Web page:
|Publication number||US3844472 A|
|Publication date||Oct 29, 1974|
|Filing date||Mar 14, 1973|
|Priority date||Mar 14, 1973|
|Publication number||US 3844472 A, US 3844472A, US-A-3844472, US3844472 A, US3844472A|
|Original Assignee||American Can Co|
|Export Citation||BiBTeX, EndNote, RefMan|
|Patent Citations (2), Referenced by (4), Classifications (10), Legal Events (3)|
|External Links: USPTO, USPTO Assignment, Espacenet|
United States Patent [191 Mueller TAMPERPROOF RECLOSABLE CARTON  Inventor: David Charles Mueller, Neenah,
 Assignee: American Can Company,
 Filed: Mar. 14, 1973  Appl. No.: 341,317
 US. Cl. 229/51 TC, 229/48 SC, 229/48 T  Int. Cl B65d 5/54, 865d 5/70, B65d 17/00  Field of Search 229/33, 51 TS, 51 SC, 51 ST,
229/48 SC, 48 T, 43
 References Cited UNITED STATES PATENTS 3,l95,800 7/1965 Cote 229/33 X 3,591,071 7/1971 Rosenburg, Jr. 229/51 SC X 111 3,844,472 Oct. 29, 1974 Primary Examiner-John W. Huckert Assistant Examiner-Charles Gorenstein Attorney, Agent, or Firm-Robert IP. Auber; Frank S. Charlton; George P. Ziehmer [5 7 ABSTRACT A tamperproof, reclosable carton construction wherein, after removal of a zipper strip to open the carton, reclosure is effected by tucking a front cover flap between the outside surface of the receptacle front wall and the inner surface of front corner flaps which overlie, but are not adhered to, the end portions of the receptacle front wall. Integrity of the front corner construction is maintained by extension tabs hinged to the front corner flaps and adhered to the bottom panel of the carton.
5 Claims, 8 Drawing Figures PAIENIEMMMM 1844472 SHEEI REF 2 TAMPERPROOF RECLO SABLE CARTON BACKGROUND OF THE INVENTION This invention relates to a paperboard carton construction suitable for use in the packaging of comestibles and particularly comestibles of a moist consistency, such as cream cheese. More specifically, the invention relates to a tamperproof, sealed carton which features a means for reclosing the carton without contaminating the main reclosure flap with the product contained in the package.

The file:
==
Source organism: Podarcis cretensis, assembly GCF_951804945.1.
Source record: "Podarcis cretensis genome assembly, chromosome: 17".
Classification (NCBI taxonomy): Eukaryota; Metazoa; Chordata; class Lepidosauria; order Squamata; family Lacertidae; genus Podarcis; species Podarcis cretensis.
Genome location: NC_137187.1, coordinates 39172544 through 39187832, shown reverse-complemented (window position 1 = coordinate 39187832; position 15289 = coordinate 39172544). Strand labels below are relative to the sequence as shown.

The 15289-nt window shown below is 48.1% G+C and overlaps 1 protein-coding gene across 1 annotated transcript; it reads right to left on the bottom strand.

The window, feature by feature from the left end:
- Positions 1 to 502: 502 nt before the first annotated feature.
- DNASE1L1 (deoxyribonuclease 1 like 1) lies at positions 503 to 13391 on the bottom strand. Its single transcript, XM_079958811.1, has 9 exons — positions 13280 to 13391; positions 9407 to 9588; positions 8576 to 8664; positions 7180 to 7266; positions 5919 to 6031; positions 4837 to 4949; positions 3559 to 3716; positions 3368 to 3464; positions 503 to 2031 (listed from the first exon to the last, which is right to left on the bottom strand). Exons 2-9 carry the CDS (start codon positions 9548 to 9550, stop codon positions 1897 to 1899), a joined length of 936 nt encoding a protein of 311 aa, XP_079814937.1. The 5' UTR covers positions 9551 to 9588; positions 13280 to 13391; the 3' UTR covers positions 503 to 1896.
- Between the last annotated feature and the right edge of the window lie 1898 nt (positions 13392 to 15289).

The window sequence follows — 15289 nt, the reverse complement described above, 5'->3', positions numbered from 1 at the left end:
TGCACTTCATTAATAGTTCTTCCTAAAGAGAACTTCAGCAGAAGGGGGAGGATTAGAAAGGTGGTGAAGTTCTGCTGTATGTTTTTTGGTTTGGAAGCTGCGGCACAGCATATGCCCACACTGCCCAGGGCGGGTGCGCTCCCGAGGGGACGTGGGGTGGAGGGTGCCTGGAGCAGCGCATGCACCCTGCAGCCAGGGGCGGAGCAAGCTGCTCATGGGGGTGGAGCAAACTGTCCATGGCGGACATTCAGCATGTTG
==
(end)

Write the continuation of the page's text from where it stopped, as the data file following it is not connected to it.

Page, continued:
Cream cheese has traditionally been packaged in a flexible wrapper of a metal foil-paper laminate which, in turn, is frequently enclosed in a paperboard carton. Access to the product has been inconvenient, reclosure provisions for protection of unused portions of the product have been poor, and the overall package has been considered expensive and cumbersome.
It is an object of this invention to provide a simple, inexpensive, tamperproof and easily reclosable protective paperboard package for comestibles such as cream cheese.
It is a further object of this invention to provide a linerless protective paperboard package for cream cheese which may be readily opened and reclosed with a minimum of effort and with no product contamination of the reclosure panels which normally are contacted by the consumers hands in manipulating the carton during opening and reclosure.
SUMMARY OF THE INVENTION Further objects of the invention will become apparent from the following description thereof.
The carton of this invention is formed of paperboard treated to resist penetration of moisture with resultant softening of the paperboard and degradation of its protective properties. The paperboard is further coated on its exterior surface with a water-resistant, heat-sealable coating of a thermoplastic resin such as polyethylene and is adapted for formation into a carton into which warm, molten cream cheese may be poured and allowed to harden upon cooling. The carton includes frangible lines of weakness for easy access to the enclosed product and a tuck flap type of reclosure in which the cover tuck-in flap, upon reclosure of the package, is seated outside the main receptacle front wall and is sandwiched between the front wall and a pair of corner flaps hinged to the end receptacle walls and overlying the respective end portions of the front wall.